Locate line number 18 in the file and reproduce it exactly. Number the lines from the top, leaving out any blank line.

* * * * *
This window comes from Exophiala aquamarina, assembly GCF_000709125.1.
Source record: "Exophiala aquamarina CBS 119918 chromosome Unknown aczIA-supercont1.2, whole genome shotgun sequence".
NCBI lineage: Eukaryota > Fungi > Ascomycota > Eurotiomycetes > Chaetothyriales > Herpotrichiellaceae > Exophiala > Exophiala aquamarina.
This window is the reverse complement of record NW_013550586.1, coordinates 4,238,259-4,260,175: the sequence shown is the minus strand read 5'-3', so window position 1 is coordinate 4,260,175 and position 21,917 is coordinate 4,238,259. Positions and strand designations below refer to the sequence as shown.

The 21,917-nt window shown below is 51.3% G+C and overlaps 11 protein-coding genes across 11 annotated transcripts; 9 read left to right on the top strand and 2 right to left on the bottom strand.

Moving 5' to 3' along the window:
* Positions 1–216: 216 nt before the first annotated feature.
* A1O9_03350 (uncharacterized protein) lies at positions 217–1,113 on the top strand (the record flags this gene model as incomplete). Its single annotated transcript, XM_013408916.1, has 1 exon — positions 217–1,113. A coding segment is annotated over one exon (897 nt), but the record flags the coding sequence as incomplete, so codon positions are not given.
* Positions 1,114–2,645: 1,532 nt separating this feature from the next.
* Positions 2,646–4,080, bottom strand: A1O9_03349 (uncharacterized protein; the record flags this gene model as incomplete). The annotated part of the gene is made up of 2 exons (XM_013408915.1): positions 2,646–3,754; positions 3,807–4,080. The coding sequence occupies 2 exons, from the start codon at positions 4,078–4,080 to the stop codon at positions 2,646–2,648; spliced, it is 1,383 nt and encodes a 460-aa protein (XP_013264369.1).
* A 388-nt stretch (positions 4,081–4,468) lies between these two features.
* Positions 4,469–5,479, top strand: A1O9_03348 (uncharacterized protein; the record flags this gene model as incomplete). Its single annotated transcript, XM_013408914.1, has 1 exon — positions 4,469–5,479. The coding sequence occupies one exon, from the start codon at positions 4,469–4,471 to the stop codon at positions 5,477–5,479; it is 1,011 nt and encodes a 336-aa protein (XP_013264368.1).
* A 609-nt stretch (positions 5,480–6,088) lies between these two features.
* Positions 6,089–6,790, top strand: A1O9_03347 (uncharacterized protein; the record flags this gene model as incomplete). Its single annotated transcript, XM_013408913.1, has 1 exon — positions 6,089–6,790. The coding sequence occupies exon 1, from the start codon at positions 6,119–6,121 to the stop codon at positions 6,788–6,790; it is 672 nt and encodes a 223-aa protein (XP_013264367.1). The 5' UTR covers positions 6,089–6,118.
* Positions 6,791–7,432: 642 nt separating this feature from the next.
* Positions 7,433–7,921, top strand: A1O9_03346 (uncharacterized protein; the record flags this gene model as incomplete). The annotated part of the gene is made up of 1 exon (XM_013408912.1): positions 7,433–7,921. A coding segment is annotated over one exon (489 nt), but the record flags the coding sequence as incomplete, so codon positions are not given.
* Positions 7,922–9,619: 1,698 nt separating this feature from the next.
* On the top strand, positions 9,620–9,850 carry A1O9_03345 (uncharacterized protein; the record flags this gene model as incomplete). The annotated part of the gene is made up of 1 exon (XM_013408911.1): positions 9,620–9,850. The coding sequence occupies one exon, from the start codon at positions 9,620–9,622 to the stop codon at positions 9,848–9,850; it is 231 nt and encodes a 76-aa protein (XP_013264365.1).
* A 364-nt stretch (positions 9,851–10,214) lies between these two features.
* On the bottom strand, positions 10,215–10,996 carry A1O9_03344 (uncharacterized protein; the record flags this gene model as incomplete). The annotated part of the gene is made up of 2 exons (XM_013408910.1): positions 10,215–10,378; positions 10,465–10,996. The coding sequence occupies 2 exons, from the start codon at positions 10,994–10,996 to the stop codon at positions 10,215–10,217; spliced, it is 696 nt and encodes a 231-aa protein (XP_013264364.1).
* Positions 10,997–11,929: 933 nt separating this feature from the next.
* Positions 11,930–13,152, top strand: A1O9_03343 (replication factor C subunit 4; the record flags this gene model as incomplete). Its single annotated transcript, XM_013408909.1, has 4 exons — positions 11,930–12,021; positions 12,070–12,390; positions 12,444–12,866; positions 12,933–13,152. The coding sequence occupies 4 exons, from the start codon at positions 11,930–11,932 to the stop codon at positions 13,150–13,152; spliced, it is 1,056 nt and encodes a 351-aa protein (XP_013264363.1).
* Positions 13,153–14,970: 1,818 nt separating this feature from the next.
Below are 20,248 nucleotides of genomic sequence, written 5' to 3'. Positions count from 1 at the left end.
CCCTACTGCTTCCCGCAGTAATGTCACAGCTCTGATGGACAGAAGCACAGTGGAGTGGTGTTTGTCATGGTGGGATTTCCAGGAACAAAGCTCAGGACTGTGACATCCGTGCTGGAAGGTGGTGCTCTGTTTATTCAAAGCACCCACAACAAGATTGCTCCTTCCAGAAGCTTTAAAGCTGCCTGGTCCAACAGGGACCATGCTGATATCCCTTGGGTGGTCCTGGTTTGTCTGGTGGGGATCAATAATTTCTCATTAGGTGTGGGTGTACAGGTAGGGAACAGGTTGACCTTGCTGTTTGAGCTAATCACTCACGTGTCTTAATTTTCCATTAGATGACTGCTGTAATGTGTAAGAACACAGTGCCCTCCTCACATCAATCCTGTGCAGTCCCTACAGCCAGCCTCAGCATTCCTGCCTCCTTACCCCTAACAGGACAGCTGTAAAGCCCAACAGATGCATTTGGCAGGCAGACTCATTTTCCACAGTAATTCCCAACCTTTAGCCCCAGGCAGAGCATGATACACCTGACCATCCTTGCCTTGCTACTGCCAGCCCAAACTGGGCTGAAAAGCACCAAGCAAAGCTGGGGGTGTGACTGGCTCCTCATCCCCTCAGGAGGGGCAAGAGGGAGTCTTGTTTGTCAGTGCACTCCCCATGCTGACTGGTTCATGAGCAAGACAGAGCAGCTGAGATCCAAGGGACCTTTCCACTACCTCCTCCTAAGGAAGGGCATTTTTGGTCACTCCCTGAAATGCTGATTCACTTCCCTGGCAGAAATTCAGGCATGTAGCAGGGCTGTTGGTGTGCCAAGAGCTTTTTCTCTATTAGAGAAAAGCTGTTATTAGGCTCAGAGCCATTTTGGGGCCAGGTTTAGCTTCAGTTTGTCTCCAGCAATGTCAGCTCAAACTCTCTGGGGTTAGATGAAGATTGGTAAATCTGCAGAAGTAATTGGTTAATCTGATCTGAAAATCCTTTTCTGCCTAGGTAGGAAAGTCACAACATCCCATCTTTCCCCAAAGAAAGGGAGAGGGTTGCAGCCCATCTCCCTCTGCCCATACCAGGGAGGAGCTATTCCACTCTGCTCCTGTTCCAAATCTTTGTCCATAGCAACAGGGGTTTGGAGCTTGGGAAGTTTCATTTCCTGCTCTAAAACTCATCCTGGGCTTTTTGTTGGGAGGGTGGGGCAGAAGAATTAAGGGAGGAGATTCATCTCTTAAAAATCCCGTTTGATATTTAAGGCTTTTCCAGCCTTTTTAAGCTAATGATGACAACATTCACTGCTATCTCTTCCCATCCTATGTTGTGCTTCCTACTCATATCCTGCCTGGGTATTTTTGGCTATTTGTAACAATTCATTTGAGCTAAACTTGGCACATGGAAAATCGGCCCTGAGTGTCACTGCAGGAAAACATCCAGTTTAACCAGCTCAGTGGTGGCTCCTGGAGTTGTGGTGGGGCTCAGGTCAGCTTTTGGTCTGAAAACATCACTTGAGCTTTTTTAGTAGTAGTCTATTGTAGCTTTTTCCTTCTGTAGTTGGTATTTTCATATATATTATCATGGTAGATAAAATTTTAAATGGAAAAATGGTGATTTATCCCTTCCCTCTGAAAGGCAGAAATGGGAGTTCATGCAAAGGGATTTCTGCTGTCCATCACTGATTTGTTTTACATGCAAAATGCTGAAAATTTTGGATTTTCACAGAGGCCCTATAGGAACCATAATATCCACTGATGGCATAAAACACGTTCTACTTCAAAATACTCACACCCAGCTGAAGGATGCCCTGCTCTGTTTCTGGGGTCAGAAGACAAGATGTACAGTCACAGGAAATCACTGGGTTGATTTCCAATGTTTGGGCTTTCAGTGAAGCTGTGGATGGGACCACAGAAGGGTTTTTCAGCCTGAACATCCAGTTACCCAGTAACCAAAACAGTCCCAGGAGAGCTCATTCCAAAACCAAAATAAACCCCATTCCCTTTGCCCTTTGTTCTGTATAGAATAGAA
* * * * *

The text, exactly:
* On the top strand, positions 9,620–9,850 carry A1O9_03345 (uncharacterized protein; the record flags this gene model as incomplete). The annotated part of the gene is made up of 1 exon (XM_013408911.1): positions 9,620–9,850. The coding sequence occupies one exon, from the start codon at positions 9,620–9,622 to the stop codon at positions 9,848–9,850; it is 231 nt and encodes a 76-aa protein (XP_013264365.1).